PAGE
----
HOWARD COUNTY, Md. (WJZ) — The Howard County Health Department is introducing a new program they hope will save lives and remove the stigma some may have when it comes to mental health.
The pain of one Ellicott City family puts a real face on the issue of teen suicide– and they are hoping their pain and openness will save others.
His family is making it their mission to make sure the boy who made such an impact on them can also do the same for thousands across Howard County.
Sincere Melvin was just 17-years-old when he committed suicide in 2018- just six weeks after graduating from Mt. Hebron High School. His spirit embodied every bit of his name, his family said.
“We named him Sincere because we tried for 2 years before we got Sincere so he was conceived in sincere love. I know that sounds corny but that was the reason why he got the name Sincere.”
A year after his death, his family is keeping his memory alive by making sure others will never feel the pain they have to by teaming up with the Howard County Health Department’s Grassroots Crisis Intervention.
A suicide prevention PSA will air in all Howard County movie theaters August 9 to September 5.
“I wanted to share my story. I think a lot of times when people go through mental health challenges with their family, they don’t talk about it. They keep it close to the glove and I think sharing my story although it is my story is a story a lot of families can relate to.” said Lashanda Whaley, Sincere’s mother.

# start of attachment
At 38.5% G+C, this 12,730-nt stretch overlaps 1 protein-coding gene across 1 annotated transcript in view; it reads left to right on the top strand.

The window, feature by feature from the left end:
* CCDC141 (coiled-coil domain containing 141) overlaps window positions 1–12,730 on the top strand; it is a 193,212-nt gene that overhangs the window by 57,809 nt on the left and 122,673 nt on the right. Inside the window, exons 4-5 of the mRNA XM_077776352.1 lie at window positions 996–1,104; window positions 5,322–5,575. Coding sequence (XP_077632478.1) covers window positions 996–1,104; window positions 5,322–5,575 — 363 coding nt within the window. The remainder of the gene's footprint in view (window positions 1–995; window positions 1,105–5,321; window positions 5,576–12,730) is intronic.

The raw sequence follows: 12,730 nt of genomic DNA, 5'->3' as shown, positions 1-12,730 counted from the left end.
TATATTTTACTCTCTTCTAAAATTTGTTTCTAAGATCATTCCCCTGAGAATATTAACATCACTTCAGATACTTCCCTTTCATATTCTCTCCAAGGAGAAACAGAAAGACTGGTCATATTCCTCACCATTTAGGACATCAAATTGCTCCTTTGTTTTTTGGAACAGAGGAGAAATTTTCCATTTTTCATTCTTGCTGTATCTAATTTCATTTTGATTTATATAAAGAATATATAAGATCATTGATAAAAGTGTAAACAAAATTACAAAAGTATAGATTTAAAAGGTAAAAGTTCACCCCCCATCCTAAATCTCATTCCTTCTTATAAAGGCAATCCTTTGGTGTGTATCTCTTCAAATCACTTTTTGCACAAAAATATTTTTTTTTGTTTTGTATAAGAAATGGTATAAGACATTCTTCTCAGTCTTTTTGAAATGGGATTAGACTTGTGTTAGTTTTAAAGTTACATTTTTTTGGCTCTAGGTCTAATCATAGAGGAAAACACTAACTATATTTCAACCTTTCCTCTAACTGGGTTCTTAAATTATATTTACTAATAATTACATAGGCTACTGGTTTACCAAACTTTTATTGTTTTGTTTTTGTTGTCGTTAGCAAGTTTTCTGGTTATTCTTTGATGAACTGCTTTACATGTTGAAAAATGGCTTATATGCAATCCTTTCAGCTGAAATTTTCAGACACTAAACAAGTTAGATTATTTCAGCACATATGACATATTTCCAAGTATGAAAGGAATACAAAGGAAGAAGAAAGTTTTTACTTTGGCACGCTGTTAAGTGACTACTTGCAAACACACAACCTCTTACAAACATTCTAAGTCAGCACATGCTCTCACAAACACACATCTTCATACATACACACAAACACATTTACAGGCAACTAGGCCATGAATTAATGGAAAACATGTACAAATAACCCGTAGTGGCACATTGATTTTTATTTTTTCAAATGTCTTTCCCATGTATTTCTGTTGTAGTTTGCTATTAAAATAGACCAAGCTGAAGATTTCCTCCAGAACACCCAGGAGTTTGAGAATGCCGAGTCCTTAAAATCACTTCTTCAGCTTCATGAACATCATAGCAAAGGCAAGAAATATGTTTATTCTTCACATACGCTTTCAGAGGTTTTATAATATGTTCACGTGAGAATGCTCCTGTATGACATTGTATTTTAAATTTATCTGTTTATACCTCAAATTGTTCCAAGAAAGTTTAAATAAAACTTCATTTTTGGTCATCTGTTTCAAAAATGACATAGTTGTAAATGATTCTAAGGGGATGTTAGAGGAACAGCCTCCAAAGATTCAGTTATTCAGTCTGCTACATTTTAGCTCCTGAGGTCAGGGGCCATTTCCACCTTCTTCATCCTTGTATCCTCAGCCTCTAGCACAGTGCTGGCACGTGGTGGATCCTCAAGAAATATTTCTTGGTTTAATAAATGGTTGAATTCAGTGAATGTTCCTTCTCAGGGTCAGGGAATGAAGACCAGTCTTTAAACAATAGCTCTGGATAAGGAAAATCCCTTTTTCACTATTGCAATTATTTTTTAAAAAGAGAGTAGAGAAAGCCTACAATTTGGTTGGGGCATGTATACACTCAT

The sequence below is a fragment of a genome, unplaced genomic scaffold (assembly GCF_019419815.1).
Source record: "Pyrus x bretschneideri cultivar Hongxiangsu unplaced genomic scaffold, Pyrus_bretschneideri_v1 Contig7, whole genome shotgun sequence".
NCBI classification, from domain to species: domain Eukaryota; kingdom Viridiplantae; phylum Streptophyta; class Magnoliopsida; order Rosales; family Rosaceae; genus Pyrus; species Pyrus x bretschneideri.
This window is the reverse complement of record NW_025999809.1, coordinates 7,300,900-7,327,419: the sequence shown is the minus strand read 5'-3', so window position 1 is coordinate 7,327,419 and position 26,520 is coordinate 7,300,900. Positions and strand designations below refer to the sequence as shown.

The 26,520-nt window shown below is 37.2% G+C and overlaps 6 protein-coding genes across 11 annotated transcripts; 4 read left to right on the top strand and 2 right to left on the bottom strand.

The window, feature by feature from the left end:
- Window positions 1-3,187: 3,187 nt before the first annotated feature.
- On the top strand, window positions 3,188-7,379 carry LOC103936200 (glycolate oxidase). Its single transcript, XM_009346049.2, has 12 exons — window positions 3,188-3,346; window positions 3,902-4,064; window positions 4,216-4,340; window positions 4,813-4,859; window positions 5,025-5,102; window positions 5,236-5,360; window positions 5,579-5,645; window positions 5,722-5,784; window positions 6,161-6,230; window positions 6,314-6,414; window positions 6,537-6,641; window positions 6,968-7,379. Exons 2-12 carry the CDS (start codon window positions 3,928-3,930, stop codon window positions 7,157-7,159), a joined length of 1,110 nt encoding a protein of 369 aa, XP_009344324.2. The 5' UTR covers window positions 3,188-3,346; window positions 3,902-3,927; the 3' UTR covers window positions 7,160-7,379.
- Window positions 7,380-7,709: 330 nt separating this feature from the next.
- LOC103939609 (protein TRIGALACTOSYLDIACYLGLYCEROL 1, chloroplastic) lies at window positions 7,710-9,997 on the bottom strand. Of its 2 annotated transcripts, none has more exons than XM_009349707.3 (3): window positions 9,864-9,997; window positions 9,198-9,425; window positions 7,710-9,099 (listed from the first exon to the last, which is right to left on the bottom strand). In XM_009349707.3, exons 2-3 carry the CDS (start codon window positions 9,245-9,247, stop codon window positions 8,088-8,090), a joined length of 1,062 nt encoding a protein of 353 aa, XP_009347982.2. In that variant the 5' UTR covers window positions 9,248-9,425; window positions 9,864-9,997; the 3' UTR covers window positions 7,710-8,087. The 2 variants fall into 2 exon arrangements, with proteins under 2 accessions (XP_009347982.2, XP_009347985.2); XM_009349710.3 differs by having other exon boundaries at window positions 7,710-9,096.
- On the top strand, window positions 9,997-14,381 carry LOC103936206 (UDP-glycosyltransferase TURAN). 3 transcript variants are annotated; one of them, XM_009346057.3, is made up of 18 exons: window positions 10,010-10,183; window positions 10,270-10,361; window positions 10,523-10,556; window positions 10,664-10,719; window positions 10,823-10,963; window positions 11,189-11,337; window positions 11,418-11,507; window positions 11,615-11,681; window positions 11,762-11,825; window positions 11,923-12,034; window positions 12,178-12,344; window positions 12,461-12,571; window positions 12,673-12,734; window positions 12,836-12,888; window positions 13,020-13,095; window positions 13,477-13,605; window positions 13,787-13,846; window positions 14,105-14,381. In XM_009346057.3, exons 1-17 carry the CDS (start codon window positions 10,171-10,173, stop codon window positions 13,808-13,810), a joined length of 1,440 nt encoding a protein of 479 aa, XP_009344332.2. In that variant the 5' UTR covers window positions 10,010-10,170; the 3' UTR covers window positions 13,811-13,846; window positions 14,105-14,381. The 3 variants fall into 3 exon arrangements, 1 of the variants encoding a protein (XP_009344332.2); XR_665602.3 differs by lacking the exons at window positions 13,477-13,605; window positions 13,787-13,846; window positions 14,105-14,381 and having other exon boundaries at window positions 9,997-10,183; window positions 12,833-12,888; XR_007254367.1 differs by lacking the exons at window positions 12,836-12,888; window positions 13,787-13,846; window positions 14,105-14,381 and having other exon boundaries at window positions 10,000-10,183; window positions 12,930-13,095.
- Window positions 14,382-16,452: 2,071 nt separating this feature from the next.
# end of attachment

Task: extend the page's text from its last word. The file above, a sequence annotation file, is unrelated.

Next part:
Whaley plans on telling her story by telling people to ask questions.
“If you or someone you know is thinking about suicide, please talk with an adult or call the Grassroots Crisis Hotline,” The PSA reads off.
County Executive Calvin Ball, whose featured in the public service announcement leads the way, and said it’s personal for him.
“As a dad, I’ve got a middle schooler, a high schooler, and not only is youth suicide the leading cause of death for people aged 15-19, but in middle school, 1 in 5 have seriously contemplated suicide and 1 in 7 high schoolers have made a plan,” Ball said.
“I think that should give everyone pause- not just those in the health department. I’m a pediatrician and it gives me pause. I’m a parent and it gives me pause,” said Maura Rossman, health officer with the Howard County Health Department.
Pause to ask questions, because, they said, it’s okay to ask to learn from each other.
“Even though he was 17, Sincere is teaching me how to be a better person and how to be the person my friends can come to and just ask me,” his mother said.
Not only will it air in theaters, but if you buy your tickets online, you’ll also see it there. If you’d like to find a way to get involved in the Howard County Darkness Walk or to donate, learn more here.
If you or someone you know are struggling with mental health or contemplating suicide, there are resources available to help you, including Grassroots Crisis Intervention at 410-531-6677 and the National Suicide Prevention Lifeline at 1-800-273-8255.